Master of Science
Physiology and Pharmacology
Fraser, Douglas D.
Diabetic ketoacidosis (DKA) is a state of severe insulin deficiency resulting in hyperglycemia, ketoacidosis, and inflammation. Children with DKA have an increased risk of microvascular complications (e.g. stroke). The glycocalyx maintains the anti-thrombotic properties of endothelial cells (ECs), however the glycocalyx status is unknown in DKA. We quantified major glycocalyx components: hyaluronic acid (HA), heparan sulfate (HS), chondroitin sulfate (CS), and syndecan-1 in DKA plasma and correlated them with DKA severity. HA/HS were significantly increased in the plasma of DKA patients in comparison to insulin-controlled type-1 diabetics, but only HA correlated to DKA severity. Exogenous addition or removal of HA increased reactive oxygen species generation, while only the latter suppressed basal nitric oxide production in cerebral ECs, implicating a prothrombotic endothelial response to HA shedding. Exogenous supplementation of HA/HS/CS reduced platelet adhesion, suggesting shedding of HA/HS to be a contributor to the prothrombotic state of DKA.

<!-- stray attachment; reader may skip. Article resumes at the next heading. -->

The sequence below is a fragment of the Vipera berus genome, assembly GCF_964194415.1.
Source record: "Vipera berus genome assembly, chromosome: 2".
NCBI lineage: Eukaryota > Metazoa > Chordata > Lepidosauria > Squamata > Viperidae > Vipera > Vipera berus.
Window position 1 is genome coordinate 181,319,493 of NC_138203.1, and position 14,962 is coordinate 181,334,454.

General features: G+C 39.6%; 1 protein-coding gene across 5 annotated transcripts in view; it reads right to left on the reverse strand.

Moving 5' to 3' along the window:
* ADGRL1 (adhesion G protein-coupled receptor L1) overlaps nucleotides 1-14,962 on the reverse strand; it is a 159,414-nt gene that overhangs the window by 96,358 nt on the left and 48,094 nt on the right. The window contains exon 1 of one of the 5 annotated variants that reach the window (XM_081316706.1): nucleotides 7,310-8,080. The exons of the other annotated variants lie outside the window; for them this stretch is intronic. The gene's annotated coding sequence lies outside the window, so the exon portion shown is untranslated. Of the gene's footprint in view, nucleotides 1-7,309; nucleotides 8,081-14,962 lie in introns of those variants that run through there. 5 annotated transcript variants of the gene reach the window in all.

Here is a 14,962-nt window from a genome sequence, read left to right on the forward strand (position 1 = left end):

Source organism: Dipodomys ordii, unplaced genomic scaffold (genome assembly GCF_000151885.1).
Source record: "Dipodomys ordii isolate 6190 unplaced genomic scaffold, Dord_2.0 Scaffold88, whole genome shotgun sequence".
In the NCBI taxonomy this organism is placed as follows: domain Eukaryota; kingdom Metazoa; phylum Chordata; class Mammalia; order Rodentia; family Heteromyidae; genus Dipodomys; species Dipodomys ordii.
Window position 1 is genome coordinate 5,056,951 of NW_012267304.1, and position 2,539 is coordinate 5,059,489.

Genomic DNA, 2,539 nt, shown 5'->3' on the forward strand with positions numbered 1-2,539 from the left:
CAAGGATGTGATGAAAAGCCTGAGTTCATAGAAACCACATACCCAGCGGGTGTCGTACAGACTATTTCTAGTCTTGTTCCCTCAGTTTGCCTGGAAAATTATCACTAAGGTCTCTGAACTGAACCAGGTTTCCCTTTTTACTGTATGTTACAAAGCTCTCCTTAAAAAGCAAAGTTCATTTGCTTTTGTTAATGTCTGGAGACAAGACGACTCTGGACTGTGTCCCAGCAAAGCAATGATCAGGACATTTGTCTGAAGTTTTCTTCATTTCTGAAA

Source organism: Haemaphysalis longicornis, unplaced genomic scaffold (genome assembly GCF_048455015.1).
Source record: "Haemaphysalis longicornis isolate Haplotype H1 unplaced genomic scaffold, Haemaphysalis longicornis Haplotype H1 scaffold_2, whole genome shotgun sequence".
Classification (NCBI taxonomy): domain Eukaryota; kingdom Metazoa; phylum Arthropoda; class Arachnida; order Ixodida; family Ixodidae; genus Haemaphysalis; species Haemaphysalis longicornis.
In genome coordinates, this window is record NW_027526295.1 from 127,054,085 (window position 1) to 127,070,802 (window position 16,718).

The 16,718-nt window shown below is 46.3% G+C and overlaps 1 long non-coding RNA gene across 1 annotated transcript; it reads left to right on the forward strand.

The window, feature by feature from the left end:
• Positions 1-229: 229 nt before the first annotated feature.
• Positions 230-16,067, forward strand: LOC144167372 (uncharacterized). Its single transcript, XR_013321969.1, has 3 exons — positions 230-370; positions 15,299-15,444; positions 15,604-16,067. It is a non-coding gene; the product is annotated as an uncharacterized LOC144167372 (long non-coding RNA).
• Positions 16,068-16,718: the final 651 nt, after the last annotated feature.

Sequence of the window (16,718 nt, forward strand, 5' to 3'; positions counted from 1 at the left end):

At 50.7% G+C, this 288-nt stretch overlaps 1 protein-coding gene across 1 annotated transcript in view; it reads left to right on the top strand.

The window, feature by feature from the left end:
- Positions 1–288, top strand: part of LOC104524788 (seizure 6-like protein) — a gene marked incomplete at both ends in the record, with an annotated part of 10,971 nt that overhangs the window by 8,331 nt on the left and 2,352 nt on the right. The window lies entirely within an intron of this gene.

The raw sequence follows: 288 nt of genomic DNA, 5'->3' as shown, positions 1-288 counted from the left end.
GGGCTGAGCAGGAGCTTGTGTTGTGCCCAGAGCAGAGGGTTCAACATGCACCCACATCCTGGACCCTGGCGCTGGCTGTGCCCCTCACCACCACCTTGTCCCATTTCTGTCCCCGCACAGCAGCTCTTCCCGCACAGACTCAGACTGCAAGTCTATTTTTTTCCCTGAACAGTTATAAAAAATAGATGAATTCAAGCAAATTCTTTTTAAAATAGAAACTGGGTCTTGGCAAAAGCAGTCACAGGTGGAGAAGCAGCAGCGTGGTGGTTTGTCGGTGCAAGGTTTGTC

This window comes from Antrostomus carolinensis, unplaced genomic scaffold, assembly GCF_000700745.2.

Ning, Rufina, "Endothelial Glycocalyx Shedding in Pediatric Diabetic Ketoacidosis" (2018). Electronic Thesis and Dissertation Repository. 5831.